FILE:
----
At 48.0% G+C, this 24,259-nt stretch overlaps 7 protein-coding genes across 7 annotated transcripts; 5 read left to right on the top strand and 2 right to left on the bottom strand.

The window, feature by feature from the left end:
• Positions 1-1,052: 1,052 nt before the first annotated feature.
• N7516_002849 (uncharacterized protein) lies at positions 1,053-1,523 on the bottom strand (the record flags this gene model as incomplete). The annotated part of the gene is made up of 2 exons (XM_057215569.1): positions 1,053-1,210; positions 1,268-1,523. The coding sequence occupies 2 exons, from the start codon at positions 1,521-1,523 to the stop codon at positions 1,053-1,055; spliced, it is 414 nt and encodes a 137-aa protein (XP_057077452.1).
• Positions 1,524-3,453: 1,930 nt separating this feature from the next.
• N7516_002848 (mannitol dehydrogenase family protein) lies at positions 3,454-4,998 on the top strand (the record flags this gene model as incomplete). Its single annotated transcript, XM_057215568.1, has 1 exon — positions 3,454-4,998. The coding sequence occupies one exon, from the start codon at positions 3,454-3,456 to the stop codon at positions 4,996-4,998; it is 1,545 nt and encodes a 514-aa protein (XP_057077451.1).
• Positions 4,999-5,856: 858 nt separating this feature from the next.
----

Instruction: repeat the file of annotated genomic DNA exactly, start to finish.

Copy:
At 48.0% G+C, this 24,259-nt stretch overlaps 7 protein-coding genes across 7 annotated transcripts; 5 read left to right on the top strand and 2 right to left on the bottom strand.

The window, feature by feature from the left end:
• Positions 1-1,052: 1,052 nt before the first annotated feature.
• N7516_002849 (uncharacterized protein) lies at positions 1,053-1,523 on the bottom strand (the record flags this gene model as incomplete). The annotated part of the gene is made up of 2 exons (XM_057215569.1): positions 1,053-1,210; positions 1,268-1,523. The coding sequence occupies 2 exons, from the start codon at positions 1,521-1,523 to the stop codon at positions 1,053-1,055; spliced, it is 414 nt and encodes a 137-aa protein (XP_057077452.1).
• Positions 1,524-3,453: 1,930 nt separating this feature from the next.
• N7516_002848 (mannitol dehydrogenase family protein) lies at positions 3,454-4,998 on the top strand (the record flags this gene model as incomplete). Its single annotated transcript, XM_057215568.1, has 1 exon — positions 3,454-4,998. The coding sequence occupies one exon, from the start codon at positions 3,454-3,456 to the stop codon at positions 4,996-4,998; it is 1,545 nt and encodes a 514-aa protein (XP_057077451.1).
• Positions 4,999-5,856: 858 nt separating this feature from the next.